By Rajesh Kumar Singh and Priyamvada C
CHICAGO (Reuters) -Southwest Airlines Co on Wednesday became the first major U.S. airline to reinstate its quarterly dividend, more than two years after suspending it in the wake of the coronavirus pandemic.
Chief Executive Officer Bob Jordan said the reinstatement reflects “the strong return in demand for air travel” as well as Southwest’s “solid” operating and financial performance since March.
A rebound in travel demand has helped major U.S. carriers return to profitability this year. Southwest is expected to post its strongest full-year profit in three years.
While mounting economic worries have clouded the outlook for consumer spending, the Dallas-based carrier said it has seen no signs of a slowdown in travel demand.
It expects strong leisure revenue trends to continue into the first quarter of next year. It also forecast an improvement in business travel.
Next year “is shaping up to be a very strong year with the opportunity to return to pre-pandemic profit levels,” Jordan said at the company’s investor meeting.
Shares of Southwest and other carriers, however, were down 4%-5% on Wednesday on growing risks of an economic recession in the United States.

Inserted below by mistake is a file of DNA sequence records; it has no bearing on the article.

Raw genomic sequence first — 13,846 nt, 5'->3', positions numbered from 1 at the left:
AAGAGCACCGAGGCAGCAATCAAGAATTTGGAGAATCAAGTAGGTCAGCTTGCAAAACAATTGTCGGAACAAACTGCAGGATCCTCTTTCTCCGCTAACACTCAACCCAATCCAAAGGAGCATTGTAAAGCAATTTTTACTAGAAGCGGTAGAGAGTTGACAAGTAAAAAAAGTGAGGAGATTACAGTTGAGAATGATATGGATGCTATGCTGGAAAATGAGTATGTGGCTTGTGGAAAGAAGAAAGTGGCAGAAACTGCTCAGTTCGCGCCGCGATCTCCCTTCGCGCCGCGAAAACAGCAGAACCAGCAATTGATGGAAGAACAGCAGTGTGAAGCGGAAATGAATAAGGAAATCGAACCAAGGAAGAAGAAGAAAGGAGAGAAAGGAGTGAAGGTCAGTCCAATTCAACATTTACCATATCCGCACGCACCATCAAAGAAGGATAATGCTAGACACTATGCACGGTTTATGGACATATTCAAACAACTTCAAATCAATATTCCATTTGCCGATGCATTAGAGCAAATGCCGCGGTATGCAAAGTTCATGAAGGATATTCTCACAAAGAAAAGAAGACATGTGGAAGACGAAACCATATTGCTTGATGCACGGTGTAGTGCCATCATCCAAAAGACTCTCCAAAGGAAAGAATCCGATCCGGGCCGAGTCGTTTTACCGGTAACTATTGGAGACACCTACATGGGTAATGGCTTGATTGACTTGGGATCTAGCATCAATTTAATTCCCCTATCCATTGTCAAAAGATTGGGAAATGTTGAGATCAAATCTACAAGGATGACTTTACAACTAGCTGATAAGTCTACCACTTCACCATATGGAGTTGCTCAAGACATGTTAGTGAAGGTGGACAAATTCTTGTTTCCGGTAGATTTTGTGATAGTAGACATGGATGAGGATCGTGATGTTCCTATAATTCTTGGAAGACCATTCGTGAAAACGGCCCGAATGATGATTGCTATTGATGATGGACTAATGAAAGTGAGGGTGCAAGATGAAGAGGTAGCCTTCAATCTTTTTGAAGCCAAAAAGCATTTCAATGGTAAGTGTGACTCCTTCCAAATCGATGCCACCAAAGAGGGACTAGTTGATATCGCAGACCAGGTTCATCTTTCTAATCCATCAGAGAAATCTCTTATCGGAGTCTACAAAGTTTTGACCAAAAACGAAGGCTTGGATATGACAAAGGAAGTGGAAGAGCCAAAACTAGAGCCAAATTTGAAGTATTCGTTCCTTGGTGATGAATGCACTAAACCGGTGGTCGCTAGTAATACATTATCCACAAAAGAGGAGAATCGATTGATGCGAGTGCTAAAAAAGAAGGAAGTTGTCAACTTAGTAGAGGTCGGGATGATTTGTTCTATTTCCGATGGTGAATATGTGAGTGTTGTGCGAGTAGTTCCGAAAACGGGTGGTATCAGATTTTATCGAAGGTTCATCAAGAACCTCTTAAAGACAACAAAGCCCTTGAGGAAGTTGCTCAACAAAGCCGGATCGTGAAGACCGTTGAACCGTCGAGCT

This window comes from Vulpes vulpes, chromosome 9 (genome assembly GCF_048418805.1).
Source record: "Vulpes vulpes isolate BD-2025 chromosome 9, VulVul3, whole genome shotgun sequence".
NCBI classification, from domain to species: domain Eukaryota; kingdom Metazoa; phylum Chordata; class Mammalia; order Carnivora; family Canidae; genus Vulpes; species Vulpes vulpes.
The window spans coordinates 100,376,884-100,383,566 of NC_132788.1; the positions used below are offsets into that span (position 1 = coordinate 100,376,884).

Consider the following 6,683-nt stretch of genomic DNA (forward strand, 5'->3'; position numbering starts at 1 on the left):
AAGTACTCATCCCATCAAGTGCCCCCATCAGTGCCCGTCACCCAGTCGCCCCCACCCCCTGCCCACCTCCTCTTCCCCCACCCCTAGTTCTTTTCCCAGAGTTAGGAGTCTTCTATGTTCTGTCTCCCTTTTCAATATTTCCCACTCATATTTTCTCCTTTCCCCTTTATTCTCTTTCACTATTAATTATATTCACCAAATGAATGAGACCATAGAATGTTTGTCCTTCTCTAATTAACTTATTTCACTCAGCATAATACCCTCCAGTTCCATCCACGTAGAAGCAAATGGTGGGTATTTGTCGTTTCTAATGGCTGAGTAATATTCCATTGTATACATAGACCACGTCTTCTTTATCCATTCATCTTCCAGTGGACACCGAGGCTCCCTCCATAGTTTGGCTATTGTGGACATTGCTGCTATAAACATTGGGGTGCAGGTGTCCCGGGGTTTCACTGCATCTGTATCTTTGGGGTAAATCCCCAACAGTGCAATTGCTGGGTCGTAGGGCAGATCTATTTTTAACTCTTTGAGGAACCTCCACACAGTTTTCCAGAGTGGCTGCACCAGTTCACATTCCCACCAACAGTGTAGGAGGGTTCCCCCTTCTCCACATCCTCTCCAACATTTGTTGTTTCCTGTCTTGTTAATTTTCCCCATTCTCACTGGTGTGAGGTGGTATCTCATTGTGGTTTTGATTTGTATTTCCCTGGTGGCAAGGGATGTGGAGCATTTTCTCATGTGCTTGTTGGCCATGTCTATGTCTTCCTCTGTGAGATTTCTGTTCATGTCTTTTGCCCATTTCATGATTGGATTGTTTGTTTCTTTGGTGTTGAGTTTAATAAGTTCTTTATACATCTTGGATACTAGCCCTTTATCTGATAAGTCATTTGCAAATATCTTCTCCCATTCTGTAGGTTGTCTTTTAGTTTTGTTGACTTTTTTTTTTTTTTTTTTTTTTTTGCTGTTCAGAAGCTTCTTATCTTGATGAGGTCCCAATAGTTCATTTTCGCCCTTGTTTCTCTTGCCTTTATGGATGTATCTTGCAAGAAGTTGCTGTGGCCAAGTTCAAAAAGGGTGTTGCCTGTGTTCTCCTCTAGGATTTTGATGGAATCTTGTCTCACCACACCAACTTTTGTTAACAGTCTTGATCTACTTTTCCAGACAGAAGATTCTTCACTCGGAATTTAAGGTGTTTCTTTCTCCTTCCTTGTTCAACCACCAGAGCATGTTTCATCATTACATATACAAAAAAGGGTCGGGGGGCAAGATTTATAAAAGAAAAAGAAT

Southwest said it wants to enhance returns to shareholders but declined to provide a timeline for resuming share buybacks.
As part of the federal COVID-19 relief package, airlines had been prohibited from paying dividends or buying back their shares. The ban, however, expired in September.
Southwest will pay a quarterly dividend of 18 cents per share to shareholders on Jan. 31. The dividend payout amounts to $428 million a year.
The move, however, drew a flak from its pilot union, which is demanding higher pay raises and better work rules in a new contract.
“With more than two-thirds of its labor contracts still open,…reinstating dividends just illustrates how far Southwest has veered from its path,” said Southwest Airlines Pilots Association President Casey Murray.
“We will be picketing on Wall Street today,” he added.
Southwest said it expects to have a deal on new labor contracts by the first half of 2023.
It mostly reaffirmed the outlook for the current quarter, but trimmed fourth-quarter its fuel cost forecast by about 5 cents per gallon.
The airline said it expects to receive 100 MAX aircraft from Boeing next year.
(Reporting by Rajesh Kumar Singh in Chicago and Priyamvada C in Bengaluru; Additional reporting by Nathan Gomes in Bengaluru; Editing by Sherry Jacob-Phillips, Anil D’Silva and Cynthia Osterman)